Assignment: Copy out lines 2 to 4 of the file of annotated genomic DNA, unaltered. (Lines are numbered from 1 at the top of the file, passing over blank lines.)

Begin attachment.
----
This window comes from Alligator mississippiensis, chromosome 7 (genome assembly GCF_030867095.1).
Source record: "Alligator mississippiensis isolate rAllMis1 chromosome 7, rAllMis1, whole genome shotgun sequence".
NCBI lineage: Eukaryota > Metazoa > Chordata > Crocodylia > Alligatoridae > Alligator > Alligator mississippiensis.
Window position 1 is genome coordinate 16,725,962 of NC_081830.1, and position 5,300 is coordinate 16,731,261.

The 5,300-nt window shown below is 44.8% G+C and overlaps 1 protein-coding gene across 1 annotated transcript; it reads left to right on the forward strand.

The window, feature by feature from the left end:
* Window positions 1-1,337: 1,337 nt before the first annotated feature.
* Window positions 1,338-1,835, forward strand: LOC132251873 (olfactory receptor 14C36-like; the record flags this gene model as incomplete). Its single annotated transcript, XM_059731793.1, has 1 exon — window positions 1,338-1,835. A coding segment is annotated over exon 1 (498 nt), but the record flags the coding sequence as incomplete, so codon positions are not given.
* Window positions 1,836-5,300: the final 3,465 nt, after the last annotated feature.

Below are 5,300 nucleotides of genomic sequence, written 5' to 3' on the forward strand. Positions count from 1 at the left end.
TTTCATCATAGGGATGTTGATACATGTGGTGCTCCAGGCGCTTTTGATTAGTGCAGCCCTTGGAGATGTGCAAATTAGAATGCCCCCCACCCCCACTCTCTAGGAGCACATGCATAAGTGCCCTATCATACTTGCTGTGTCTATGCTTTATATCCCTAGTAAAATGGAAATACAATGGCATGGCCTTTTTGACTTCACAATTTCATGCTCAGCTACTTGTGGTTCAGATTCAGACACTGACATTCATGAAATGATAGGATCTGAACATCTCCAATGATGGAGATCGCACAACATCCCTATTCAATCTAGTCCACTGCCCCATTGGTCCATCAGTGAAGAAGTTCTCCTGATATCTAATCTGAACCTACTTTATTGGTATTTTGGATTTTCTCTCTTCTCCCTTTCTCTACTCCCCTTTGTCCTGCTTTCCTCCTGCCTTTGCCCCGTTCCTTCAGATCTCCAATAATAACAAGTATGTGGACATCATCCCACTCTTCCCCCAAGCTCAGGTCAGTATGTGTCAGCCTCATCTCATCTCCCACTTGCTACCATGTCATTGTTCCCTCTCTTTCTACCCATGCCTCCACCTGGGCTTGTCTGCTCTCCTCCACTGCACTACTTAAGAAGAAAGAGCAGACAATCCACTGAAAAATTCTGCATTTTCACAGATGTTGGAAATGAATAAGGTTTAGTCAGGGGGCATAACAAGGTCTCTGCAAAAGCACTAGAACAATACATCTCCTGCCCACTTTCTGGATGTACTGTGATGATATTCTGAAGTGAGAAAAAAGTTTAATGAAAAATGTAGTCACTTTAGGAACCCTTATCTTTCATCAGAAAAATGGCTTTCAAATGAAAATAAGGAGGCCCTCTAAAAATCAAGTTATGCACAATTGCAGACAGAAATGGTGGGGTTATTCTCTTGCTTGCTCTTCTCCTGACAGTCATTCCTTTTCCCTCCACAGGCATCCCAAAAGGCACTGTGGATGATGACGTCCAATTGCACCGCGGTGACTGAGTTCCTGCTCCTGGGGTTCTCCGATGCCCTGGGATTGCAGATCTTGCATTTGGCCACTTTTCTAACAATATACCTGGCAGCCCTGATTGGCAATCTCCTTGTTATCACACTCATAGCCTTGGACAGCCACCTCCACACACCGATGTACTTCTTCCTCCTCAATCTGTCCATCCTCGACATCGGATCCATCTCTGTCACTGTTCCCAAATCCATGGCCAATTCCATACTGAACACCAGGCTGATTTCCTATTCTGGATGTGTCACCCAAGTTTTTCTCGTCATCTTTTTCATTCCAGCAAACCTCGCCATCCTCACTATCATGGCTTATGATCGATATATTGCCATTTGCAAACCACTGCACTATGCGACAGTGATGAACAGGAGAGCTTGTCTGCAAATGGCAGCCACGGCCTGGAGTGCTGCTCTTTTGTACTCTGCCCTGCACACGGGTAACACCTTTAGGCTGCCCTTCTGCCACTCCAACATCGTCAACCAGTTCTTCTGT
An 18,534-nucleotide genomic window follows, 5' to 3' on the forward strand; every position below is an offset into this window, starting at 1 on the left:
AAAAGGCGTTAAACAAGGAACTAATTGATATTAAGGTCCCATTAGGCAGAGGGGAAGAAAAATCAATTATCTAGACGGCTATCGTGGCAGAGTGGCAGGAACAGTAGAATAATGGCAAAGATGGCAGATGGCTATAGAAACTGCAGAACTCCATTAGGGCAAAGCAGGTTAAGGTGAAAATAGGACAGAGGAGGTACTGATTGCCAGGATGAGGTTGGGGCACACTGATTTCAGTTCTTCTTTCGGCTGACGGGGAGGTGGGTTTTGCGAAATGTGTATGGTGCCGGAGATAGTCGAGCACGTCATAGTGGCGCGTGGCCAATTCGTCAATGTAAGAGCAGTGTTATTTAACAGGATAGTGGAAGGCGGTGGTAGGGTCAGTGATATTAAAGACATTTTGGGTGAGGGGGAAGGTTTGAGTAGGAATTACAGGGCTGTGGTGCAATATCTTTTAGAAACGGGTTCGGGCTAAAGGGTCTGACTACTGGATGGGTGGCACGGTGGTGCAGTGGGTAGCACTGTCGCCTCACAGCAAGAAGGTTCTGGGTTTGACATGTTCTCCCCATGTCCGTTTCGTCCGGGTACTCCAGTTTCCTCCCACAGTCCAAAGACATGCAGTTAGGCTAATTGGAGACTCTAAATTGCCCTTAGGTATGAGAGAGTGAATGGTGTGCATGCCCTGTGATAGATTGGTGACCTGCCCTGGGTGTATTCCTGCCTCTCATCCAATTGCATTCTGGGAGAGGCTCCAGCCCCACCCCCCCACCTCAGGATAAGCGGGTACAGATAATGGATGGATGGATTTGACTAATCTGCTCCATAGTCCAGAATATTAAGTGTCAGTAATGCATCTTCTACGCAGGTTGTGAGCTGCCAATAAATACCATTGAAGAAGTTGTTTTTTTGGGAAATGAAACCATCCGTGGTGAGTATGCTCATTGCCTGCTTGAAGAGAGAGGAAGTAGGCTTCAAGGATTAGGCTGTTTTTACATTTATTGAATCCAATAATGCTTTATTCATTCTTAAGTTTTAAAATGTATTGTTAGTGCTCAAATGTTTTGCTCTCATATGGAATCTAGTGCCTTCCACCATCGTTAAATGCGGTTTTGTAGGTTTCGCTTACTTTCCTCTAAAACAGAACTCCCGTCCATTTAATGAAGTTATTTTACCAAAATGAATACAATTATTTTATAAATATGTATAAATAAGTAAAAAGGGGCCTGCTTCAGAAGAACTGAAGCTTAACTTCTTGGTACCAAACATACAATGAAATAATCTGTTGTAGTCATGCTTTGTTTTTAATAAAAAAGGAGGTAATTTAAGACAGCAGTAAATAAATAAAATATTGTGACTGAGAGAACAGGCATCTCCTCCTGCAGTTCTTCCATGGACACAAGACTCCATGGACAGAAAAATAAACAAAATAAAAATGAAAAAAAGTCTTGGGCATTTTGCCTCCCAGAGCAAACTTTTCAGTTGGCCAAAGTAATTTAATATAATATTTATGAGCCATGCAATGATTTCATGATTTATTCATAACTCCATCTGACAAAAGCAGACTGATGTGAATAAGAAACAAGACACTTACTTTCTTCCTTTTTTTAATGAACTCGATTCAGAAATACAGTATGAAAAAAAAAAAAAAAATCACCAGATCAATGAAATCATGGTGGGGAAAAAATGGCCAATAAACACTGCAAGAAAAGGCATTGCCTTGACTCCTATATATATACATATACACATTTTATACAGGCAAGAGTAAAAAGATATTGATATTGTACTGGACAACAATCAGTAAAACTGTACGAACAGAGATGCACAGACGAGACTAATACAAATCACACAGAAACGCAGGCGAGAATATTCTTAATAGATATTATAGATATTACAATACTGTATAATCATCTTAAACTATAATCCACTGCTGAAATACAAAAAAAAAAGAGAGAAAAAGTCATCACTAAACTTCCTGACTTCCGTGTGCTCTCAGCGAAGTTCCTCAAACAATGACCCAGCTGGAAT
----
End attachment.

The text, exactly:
Source record: "Alligator mississippiensis isolate rAllMis1 chromosome 7, rAllMis1, whole genome shotgun sequence".
NCBI lineage: Eukaryota > Metazoa > Chordata > Crocodylia > Alligatoridae > Alligator > Alligator mississippiensis.
Window position 1 is genome coordinate 16,725,962 of NC_081830.1, and position 5,300 is coordinate 16,731,261.